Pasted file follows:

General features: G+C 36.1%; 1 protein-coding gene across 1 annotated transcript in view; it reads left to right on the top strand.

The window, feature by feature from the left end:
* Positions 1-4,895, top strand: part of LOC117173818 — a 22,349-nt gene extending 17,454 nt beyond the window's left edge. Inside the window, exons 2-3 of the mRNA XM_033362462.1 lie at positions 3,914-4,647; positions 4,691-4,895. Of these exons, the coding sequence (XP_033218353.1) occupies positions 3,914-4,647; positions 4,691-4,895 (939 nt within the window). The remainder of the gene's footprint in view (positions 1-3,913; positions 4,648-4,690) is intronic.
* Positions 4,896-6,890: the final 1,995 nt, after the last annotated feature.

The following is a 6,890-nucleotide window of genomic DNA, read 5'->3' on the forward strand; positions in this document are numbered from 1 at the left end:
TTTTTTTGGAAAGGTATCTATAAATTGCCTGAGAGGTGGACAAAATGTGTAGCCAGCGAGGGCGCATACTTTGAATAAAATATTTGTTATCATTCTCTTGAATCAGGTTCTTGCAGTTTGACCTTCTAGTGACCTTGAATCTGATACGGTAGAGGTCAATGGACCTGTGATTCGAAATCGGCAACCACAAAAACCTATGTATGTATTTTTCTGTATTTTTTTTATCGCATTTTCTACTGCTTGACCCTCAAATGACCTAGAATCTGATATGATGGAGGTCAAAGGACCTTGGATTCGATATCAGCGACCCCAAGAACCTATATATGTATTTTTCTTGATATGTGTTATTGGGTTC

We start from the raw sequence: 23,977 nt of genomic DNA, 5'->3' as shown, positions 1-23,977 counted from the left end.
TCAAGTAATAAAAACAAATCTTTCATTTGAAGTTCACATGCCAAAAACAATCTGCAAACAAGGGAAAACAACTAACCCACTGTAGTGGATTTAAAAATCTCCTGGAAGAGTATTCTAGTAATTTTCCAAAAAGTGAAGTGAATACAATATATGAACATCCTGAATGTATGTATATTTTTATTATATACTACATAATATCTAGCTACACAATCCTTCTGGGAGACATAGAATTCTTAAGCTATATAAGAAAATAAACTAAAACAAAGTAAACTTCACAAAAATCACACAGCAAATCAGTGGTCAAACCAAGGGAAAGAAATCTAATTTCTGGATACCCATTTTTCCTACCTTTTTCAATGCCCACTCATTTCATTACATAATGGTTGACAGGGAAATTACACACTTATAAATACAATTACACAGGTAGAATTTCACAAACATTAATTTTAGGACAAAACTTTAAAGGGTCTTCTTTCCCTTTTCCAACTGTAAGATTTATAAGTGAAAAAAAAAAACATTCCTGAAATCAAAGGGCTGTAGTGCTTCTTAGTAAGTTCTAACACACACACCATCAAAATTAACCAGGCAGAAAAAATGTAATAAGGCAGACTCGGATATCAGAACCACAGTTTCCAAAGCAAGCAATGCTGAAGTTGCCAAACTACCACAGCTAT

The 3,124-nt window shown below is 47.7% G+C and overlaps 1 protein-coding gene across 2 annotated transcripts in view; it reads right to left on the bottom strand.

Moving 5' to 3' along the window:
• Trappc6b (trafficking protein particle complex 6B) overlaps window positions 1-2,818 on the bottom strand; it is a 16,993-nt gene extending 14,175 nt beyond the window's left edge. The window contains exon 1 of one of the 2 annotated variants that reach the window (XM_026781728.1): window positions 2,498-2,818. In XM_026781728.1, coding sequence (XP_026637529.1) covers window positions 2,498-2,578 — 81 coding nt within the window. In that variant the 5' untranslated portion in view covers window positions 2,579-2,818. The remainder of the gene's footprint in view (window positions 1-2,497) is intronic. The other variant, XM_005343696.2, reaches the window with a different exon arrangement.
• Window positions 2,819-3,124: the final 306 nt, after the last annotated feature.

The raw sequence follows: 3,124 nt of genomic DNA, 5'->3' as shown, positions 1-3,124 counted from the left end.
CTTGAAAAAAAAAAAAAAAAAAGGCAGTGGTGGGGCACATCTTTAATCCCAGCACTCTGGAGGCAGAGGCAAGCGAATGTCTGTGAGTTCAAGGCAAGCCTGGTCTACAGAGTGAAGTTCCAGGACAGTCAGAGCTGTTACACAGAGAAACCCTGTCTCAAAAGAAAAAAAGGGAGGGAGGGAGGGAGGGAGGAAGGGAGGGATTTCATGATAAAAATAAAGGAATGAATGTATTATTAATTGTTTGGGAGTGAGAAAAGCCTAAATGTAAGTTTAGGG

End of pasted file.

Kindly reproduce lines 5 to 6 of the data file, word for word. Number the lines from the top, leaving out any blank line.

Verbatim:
The following is a 6,890-nucleotide window of genomic DNA, read 5'->3' on the forward strand; positions in this document are numbered from 1 at the left end:
TTTTTTTGGAAAGGTATCTATAAATTGCCTGAGAGGTGGACAAAATGTGTAGCCAGCGAGGGCGCATACTTTGAATAAAATATTTGTTATCATTCTCTTGAATCAGGTTCTTGCAGTTTGACCTTCTAGTGACCTTGAATCTGATACGGTAGAGGTCAATGGACCTGTGATTCGAAATCGGCAACCACAAAAACCTATGTATGTATTTTTCTGTATTTTTTTTATCGCATTTTCTACTGCTTGACCCTCAAATGACCTAGAATCTGATATGATGGAGGTCAAAGGACCTTGGATTCGATATCAGCGACCCCAAGAACCTATATATGTATTTTTCTTGATATGTGTTATTGGGTTC